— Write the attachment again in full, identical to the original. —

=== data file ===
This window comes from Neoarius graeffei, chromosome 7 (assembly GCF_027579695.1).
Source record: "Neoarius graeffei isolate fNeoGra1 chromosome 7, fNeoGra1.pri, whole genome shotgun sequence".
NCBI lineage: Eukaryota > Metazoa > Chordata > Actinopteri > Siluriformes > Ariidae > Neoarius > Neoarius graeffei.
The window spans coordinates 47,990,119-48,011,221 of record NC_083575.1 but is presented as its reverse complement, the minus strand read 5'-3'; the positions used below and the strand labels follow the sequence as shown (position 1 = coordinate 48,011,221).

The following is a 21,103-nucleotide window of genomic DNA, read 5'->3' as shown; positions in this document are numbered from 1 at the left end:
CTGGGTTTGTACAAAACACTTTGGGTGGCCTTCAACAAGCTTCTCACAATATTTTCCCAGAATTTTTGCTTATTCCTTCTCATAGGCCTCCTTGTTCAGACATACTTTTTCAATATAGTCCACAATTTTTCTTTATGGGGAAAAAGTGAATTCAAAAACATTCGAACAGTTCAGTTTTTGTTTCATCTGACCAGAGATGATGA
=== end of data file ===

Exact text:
This window comes from Neoarius graeffei, chromosome 7 (assembly GCF_027579695.1).
Source record: "Neoarius graeffei isolate fNeoGra1 chromosome 7, fNeoGra1.pri, whole genome shotgun sequence".
NCBI lineage: Eukaryota > Metazoa > Chordata > Actinopteri > Siluriformes > Ariidae > Neoarius > Neoarius graeffei.
The window spans coordinates 47,990,119-48,011,221 of record NC_083575.1 but is presented as its reverse complement, the minus strand read 5'-3'; the positions used below and the strand labels follow the sequence as shown (position 1 = coordinate 48,011,221).

The following is a 21,103-nucleotide window of genomic DNA, read 5'->3' as shown; positions in this document are numbered from 1 at the left end:
CTGGGTTTGTACAAAACACTTTGGGTGGCCTTCAACAAGCTTCTCACAATATTTTCCCAGAATTTTTGCTTATTCCTTCTCATAGGCCTCCTTGTTCAGACATACTTTTTCAATATAGTCCACAATTTTTCTTTATGGGGAAAAAGTGAATTCAAAAACATTCGAACAGTTCAGTTTTTGTTTCATCTGACCAGAGATGATGA